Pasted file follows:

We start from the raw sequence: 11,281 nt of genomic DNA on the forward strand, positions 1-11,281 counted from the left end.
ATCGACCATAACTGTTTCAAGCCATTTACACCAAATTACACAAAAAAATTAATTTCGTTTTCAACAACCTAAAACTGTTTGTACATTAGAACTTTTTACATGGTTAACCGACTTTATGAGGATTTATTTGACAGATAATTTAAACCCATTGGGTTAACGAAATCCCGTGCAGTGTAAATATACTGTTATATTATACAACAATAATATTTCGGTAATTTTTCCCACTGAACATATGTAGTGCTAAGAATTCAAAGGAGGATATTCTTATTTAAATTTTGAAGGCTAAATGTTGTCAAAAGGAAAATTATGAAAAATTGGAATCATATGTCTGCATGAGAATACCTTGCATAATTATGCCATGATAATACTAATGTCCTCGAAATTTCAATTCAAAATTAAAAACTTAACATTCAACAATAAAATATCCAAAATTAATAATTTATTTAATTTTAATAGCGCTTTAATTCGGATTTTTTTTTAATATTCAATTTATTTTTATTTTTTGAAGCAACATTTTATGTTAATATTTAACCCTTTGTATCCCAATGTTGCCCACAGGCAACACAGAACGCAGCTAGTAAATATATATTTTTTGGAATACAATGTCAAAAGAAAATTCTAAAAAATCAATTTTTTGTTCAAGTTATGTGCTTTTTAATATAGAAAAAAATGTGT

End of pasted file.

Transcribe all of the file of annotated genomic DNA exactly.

We start from the raw sequence: 11,281 nt of genomic DNA on the forward strand, positions 1-11,281 counted from the left end.
ATCGACCATAACTGTTTCAAGCCATTTACACCAAATTACACAAAAAAATTAATTTCGTTTTCAACAACCTAAAACTGTTTGTACATTAGAACTTTTTACATGGTTAACCGACTTTATGAGGATTTATTTGACAGATAATTTAAACCCATTGGGTTAACGAAATCCCGTGCAGTGTAAATATACTGTTATATTATACAACAATAATATTTCGGTAATTTTTCCCACTGAACATATGTAGTGCTAAGAATTCAAAGGAGGATATTCTTATTTAAATTTTGAAGGCTAAATGTTGTCAAAAGGAAAATTATGAAAAATTGGAATCATATGTCTGCATGAGAATACCTTGCATAATTATGCCATGATAATACTAATGTCCTCGAAATTTCAATTCAAAATTAAAAACTTAACATTCAACAATAAAATATCCAAAATTAATAATTTATTTAATTTTAATAGCGCTTTAATTCGGATTTTTTTTTAATATTCAATTTATTTTTATTTTTTGAAGCAACATTTTATGTTAATATTTAACCCTTTGTATCCCAATGTTGCCCACAGGCAACACAGAACGCAGCTAGTAAATATATATTTTTTGGAATACAATGTCAAAAGAAAATTCTAAAAAATCAATTTTTTGTTCAAGTTATGTGCTTTTTAATATAGAAAAAAATGTGT